A female Saudi Arabian activist has filed a lawsuit against the government for rejecting her driving licence and banning her from driving.
Samar Badawy, with the support of her husband Waleed Abualkjair, filed the suit against the ministry of the interior after reports that the Saudi king issued a decision not to prosecute women who drive.
Ultra-conservative Saudi Arabia is the only country in the world where women are not allowed to drive and has experienced a surge of defiance in recent months. The latest, small, relaxation by the government has encouraged more would-be female drivers to protest.
"With the ever increasing support of lawyers, officials, royal family members, and religious scholars, the women's driving movement is getting louder and more sophisticated," wrote Saudi blogger Eman al-Nafjan.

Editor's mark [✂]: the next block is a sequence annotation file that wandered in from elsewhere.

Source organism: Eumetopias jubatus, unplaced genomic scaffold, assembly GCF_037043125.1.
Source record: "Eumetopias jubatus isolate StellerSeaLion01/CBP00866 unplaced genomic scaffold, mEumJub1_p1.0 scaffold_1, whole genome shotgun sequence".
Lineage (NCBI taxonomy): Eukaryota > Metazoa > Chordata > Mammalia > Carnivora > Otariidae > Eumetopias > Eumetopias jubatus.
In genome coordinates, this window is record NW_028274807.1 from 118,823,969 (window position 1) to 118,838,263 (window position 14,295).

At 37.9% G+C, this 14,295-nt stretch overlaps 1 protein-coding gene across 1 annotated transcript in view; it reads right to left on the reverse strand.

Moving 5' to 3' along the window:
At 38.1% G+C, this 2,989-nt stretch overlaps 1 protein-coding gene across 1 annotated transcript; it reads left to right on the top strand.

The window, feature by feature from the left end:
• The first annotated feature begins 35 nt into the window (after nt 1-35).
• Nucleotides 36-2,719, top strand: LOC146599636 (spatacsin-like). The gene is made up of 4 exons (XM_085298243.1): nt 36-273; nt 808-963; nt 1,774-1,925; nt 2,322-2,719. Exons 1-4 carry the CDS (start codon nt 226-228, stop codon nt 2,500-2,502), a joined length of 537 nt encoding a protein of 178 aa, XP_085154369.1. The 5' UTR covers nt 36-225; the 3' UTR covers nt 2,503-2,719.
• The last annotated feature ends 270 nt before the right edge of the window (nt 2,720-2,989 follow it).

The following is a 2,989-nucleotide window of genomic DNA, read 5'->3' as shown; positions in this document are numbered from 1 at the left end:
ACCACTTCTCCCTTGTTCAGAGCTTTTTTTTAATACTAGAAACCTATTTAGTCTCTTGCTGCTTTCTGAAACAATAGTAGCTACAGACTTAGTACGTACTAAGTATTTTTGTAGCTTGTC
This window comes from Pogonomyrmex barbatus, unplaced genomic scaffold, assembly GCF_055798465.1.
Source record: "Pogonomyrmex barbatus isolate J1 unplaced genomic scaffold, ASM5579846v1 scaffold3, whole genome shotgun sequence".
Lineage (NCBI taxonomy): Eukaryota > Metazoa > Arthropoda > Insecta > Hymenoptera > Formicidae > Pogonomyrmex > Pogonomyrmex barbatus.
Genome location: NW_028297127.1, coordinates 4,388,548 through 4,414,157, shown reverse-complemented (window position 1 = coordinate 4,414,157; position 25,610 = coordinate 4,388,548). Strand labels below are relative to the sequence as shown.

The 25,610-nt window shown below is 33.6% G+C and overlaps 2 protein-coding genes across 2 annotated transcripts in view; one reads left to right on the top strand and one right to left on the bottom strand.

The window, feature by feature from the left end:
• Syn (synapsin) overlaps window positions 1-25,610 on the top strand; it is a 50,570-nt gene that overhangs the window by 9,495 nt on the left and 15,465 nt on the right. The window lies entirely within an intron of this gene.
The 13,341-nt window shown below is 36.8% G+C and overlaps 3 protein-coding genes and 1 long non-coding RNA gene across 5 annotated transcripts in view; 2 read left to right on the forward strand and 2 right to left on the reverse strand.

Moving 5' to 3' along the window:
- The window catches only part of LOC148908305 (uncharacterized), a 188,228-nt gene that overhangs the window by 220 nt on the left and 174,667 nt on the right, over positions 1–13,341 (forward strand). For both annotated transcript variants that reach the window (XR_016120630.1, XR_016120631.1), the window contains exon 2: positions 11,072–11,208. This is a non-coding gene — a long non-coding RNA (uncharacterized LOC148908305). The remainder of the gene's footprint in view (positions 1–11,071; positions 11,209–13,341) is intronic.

"These lawsuits cannot be dismissed in the same way that the women who went out in the streets and actually drove were. The ball is in the government's court now. It's unlikely and unwise that they'll punish women for filing lawsuits."
Another activist, Manal al-Sharif, who was arrested in May 2011 and held for 10 days after posting a YouTube video of herself driving, said she decided to file a lawsuit after she was denied a driver's licence.
"There is no actual law that states woman can't drive [in Saudi Arabia and therefore] no justification for preventing issuing a licence," Sharif, one of the activists behind a My Right, My Dignity campaign, told AFP.
Muslim academics warned in December that allowing women to drive would "provoke a surge in prostitution, pornography, homosexuality and divorce".
Rapper M.I.A. has released a music video in support of Saudi women. In the video, the Sri Lankan-British singer leads a crowd of women dressed in traditional Middle Eastern clothes in a road race. The girls, armed with machineguns, dance provocatively across the desert, watched by men.